Hormel Foods has filed two legal challenges with the U.S. Patent and Trademark Office seeking to prevent Spam Arrest, a Seattle software company, from using the Spam name Hormel has used for decades on its canned meat.
The trouble began about six months ago when Spam Arrest, which specializes in blocking junk e-mail or spam, filed papers to trademark its corporate name. Hormel sent the company a warning, telling it to drop its use of Spam, which is trademark-protected. Spam Arrest refused. "If you ask most people on the street, they're going to say junk e-mail as opposed to the luncheon meat as their first description of what spam is. I think they're overstepping their bounds," said Brian Cartmell, chief executive of Spam Arrest.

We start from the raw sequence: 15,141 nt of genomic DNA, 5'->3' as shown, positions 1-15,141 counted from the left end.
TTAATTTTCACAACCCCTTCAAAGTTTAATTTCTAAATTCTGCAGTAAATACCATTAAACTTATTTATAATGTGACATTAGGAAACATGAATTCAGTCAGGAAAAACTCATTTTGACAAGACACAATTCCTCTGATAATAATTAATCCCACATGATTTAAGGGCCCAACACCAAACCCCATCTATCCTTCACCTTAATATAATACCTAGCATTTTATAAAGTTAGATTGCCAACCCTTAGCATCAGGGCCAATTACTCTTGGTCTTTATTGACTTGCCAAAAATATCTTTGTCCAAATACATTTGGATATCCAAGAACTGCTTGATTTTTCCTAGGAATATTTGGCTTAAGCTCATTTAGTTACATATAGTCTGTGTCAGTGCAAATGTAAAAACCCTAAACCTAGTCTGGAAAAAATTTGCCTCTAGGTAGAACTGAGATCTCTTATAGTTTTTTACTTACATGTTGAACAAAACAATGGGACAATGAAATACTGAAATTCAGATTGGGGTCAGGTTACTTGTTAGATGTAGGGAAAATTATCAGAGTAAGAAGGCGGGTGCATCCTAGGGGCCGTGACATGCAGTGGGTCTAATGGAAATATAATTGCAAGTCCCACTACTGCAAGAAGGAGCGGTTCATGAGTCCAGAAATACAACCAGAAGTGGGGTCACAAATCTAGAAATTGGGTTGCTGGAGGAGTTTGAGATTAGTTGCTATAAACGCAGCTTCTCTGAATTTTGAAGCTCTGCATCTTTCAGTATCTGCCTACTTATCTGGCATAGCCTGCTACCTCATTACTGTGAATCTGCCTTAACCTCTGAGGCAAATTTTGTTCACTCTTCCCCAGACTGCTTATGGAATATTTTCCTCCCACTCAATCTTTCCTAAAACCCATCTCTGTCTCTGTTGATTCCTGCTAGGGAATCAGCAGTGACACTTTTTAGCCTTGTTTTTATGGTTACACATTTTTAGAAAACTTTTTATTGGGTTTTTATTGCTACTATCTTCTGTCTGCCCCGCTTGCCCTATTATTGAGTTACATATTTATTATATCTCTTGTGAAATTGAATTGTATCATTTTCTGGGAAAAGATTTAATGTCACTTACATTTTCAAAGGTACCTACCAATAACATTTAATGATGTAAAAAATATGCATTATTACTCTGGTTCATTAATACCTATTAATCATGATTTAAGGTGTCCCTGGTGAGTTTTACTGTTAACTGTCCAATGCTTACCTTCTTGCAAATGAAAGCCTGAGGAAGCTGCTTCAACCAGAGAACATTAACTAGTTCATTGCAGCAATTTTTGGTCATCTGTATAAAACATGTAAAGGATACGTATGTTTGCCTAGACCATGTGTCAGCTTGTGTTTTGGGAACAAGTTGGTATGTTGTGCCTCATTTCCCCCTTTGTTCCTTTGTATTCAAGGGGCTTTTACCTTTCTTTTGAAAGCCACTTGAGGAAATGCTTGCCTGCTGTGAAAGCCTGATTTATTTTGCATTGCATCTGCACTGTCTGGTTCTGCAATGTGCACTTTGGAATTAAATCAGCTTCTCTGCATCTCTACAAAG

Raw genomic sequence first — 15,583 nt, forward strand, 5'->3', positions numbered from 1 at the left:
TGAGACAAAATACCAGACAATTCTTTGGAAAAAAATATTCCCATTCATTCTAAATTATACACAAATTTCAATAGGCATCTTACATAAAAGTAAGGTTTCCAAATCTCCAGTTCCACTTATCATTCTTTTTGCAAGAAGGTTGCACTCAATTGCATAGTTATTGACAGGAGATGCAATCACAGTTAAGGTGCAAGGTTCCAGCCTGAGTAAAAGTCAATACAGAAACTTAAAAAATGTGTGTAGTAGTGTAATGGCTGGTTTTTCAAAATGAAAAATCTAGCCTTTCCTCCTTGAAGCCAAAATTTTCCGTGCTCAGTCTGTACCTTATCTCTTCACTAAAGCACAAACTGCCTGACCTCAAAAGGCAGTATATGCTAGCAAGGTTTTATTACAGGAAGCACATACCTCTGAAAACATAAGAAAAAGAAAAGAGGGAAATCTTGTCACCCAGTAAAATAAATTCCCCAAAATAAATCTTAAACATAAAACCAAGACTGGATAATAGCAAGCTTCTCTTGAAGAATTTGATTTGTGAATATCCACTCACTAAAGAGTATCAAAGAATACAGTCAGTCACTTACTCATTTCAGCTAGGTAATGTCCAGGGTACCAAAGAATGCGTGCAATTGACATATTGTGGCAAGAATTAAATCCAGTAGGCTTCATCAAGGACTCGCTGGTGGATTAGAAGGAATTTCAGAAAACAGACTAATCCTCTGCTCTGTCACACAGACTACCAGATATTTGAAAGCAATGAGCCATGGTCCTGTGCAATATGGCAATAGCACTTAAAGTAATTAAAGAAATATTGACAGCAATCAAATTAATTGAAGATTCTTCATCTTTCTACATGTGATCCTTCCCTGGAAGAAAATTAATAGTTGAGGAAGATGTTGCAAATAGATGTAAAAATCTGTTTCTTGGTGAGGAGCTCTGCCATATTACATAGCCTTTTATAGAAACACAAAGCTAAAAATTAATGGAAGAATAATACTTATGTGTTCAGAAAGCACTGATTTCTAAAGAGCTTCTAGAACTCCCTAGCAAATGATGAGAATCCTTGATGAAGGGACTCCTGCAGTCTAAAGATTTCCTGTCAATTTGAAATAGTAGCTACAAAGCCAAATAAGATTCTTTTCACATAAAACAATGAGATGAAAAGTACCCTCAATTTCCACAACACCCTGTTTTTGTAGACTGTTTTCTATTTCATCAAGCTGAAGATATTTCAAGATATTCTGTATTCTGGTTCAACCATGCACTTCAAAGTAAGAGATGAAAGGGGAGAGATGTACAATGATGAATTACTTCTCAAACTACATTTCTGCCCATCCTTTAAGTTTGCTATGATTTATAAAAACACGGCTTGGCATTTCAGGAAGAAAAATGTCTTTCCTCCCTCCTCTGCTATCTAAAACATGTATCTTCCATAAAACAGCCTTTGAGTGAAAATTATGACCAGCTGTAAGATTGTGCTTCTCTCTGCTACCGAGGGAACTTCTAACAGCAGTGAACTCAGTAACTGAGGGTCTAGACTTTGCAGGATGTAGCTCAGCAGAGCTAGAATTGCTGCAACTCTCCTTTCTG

What are Hormel's chances?
Cartmell says his company's use of the word has nothing to do with Hormel's product. Hormel officials disagree, arguing that the company has carefully protected and invested in the brand name. Hormel also argues that use of the name by other companies could potentially harm its business, and that the public could confuse the meat product with the technology company.
Douglas Wood, who practices intellectual property law in New York, estimates Hormel has only a 50-50 chance of prevailing. He points to a recent case involving Victoria's Secret and a male adult novelty shop called Victor's Secret. Victoria's Secret sued, using the trademark infringement argument. But Wood says ultimately the company lost in court.
News source: CNN